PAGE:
When we think of people who might be called mystics, we are highly likely to think of the "professionally religious" such as priests, nuns, rabbis, gurus, imams, and monks of all kinds. That's part of the problem. It makes mysticism seem unattainable and unimportant to all but a few, when in fact it is a vital part of our human heritage, and recovering a natural, everyday mysticism will lead us to a sustainable future much more smoothly than any technological or political program.
Sigurd F. Olson, who was born 112 years ago today, was at heart an everyday mystic. If you read my first blog post about him, you'll understand why. He dedicated his life to that inner, spiritual journey that he called "the search for meaning," and as a popular nature writer and tireless advocate for wilderness preservation he became an apostle of awe, a witness for wonder.
Sigurd saw how the pressures and temptations of modern life were cutting people off from each other and from the world around them, and at the same time chopping their spiritual roots. He remained confident until his death in 1982 that anyone who desires can recover a sense of meaning and connectedness, and that the most direct way to go about this is to reconnect with creation. By spending time in silence and solitude in the midst of natural surroundings, it is normal to begin to experience not simply beauty, but the mystery behind that beauty, which leads to awe and wonder, gratitude and joy. These are at the heart of everyday mysticism, and they are tremendously countercultural.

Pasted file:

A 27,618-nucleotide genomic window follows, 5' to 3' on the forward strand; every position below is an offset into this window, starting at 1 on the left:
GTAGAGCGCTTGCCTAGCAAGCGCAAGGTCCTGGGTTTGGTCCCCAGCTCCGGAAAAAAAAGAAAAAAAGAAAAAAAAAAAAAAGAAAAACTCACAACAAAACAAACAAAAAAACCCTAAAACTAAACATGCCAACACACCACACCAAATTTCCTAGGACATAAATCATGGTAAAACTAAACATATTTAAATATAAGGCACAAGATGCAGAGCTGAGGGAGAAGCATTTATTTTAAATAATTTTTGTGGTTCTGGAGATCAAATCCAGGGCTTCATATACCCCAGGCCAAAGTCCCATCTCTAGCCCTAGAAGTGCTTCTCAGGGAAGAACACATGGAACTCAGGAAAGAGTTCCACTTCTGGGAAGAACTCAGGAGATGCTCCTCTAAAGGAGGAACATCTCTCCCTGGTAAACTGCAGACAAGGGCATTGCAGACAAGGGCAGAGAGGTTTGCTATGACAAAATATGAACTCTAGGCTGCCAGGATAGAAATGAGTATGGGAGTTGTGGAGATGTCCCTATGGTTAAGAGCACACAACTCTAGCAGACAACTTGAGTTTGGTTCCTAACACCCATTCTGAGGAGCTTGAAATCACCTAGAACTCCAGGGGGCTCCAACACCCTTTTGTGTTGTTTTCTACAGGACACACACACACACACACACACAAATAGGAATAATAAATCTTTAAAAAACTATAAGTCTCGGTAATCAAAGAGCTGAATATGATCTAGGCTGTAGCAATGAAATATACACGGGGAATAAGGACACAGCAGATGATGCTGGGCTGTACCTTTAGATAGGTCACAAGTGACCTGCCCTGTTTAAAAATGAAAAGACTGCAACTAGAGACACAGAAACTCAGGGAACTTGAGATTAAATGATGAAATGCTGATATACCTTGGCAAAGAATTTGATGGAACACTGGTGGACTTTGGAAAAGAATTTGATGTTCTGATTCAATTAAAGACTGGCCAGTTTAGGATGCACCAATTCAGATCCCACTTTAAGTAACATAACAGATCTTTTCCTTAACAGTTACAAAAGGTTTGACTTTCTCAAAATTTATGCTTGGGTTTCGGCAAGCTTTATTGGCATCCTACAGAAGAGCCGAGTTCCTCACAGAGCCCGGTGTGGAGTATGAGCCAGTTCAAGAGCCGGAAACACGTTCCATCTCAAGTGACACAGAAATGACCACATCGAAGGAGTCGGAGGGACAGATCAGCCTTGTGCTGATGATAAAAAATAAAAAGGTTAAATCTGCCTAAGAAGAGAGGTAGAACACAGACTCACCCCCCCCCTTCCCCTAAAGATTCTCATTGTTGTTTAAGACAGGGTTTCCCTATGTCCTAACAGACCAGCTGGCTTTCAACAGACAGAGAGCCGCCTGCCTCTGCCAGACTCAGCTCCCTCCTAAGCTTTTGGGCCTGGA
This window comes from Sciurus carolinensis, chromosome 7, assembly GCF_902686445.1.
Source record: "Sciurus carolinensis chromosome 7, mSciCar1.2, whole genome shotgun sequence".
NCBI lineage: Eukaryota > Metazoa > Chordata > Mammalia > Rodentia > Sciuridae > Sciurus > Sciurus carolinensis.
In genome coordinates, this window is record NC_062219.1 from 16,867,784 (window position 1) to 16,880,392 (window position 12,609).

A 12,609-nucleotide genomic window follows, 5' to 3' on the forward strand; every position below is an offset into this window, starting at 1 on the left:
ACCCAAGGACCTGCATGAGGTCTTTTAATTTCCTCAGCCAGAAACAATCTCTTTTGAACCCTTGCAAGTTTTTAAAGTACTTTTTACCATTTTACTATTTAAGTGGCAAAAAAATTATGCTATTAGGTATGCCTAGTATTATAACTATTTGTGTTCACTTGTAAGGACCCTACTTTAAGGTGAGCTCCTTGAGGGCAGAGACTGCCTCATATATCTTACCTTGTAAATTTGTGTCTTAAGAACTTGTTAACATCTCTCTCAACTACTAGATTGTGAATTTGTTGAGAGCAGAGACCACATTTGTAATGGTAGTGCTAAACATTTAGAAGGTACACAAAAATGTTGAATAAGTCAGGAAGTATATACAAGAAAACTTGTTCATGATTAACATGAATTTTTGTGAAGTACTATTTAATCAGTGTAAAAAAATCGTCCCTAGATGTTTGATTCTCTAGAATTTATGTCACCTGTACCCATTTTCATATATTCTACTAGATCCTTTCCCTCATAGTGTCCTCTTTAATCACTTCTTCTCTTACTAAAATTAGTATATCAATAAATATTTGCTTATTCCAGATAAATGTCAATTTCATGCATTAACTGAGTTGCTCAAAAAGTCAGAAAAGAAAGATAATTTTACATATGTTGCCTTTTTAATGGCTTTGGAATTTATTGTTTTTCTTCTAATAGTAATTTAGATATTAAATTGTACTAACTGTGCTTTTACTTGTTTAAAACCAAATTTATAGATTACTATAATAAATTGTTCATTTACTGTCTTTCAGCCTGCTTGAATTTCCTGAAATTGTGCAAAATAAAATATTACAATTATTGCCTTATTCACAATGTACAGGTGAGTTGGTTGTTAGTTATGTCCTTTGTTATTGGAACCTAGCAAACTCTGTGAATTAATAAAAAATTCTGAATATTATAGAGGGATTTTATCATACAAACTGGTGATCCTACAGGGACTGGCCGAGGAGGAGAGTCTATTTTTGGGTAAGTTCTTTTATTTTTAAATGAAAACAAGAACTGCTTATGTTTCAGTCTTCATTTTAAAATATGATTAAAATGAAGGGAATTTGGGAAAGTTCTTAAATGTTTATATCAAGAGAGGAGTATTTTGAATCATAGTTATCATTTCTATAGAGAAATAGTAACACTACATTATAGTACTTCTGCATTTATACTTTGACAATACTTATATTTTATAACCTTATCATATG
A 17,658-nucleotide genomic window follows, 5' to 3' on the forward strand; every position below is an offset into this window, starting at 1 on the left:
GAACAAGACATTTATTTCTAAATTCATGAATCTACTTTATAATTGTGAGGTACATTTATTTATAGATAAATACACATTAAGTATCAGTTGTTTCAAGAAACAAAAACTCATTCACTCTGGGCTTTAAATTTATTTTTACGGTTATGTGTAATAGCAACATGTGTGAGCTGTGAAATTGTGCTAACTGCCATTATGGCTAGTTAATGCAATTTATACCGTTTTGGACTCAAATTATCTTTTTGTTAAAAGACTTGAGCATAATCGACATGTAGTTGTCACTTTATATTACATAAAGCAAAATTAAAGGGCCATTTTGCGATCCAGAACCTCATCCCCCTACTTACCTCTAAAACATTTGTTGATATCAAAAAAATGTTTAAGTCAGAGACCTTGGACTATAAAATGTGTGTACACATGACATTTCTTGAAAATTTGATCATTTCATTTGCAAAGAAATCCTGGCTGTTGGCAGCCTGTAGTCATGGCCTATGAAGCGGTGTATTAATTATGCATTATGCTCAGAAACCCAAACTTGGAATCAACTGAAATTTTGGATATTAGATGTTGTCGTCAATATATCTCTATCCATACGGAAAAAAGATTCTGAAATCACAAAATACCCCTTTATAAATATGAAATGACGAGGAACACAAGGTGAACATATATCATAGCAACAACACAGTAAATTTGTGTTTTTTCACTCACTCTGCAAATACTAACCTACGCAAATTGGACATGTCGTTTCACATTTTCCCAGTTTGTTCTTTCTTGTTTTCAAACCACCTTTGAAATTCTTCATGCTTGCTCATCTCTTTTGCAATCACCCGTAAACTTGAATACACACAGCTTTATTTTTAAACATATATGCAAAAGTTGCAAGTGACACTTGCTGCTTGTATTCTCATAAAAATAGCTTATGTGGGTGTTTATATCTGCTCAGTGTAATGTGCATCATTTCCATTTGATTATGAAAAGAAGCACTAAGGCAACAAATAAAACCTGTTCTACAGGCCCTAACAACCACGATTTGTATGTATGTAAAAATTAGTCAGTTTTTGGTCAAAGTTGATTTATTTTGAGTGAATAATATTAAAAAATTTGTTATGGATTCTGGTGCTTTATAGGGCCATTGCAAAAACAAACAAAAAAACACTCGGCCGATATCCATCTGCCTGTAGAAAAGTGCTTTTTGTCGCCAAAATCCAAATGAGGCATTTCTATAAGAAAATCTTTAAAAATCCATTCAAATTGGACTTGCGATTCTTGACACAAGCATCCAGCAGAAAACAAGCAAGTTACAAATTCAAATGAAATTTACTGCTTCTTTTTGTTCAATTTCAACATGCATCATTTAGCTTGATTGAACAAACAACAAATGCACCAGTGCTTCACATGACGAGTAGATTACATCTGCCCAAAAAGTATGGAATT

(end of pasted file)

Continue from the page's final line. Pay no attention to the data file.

So much has changed since Sigurd died three decades ago: the rise of the personal computer, email, the Internet, social media, cell phones, and so much more that has made many things easier, some things harder, and life as a whole busier and more stressful. Our disconnectedness continues to increase, and so does our unsustainable pace of using up the world's resources and dangerously altering its climate. What would Sigurd say if he were alive?
That, in essence, is the key question at the heart of a documentary-in-progress named after Sigurd's first book, The Singing Wilderness. As Sigurd's biographer, I've had the pleasure and privilege of being involved in this project of filmmaker Peter Olsen. His previous work has appeared on ABC, PBS, the Discovery Channel, the Sundance Channel, Showtime, and others. What makes me most happy, though, is that Peter gets Sigurd Olson. We have talked a lot about the project over the past few years, and I am excited that rather than a purely biographical approach he is focusing on our current times through the lens of Sigurd's everyday mysticism, or what I have also called his wilderness theology.
Even better, Peter's gifts remind me of Sigurd's but for a different medium. I have often compared Sigurd to a watercolor painter, for he painted word pictures with a broad brush that captured the joyful yet abstract feelings of true communion with nature. Peter, I think, captures the same sense of mystery, awe, wonder and joy through his medium of film. If you looked at yesterday's clip, I think you'll already agree. The clip below, which shows more beautiful scenery along with some interviewing, will give you some more insights about Sigurd, and also about the film. You also should take a look at the film's website.
Finally, you might want to check out my Sigurd F. Olson website. Happy birthday, Sig!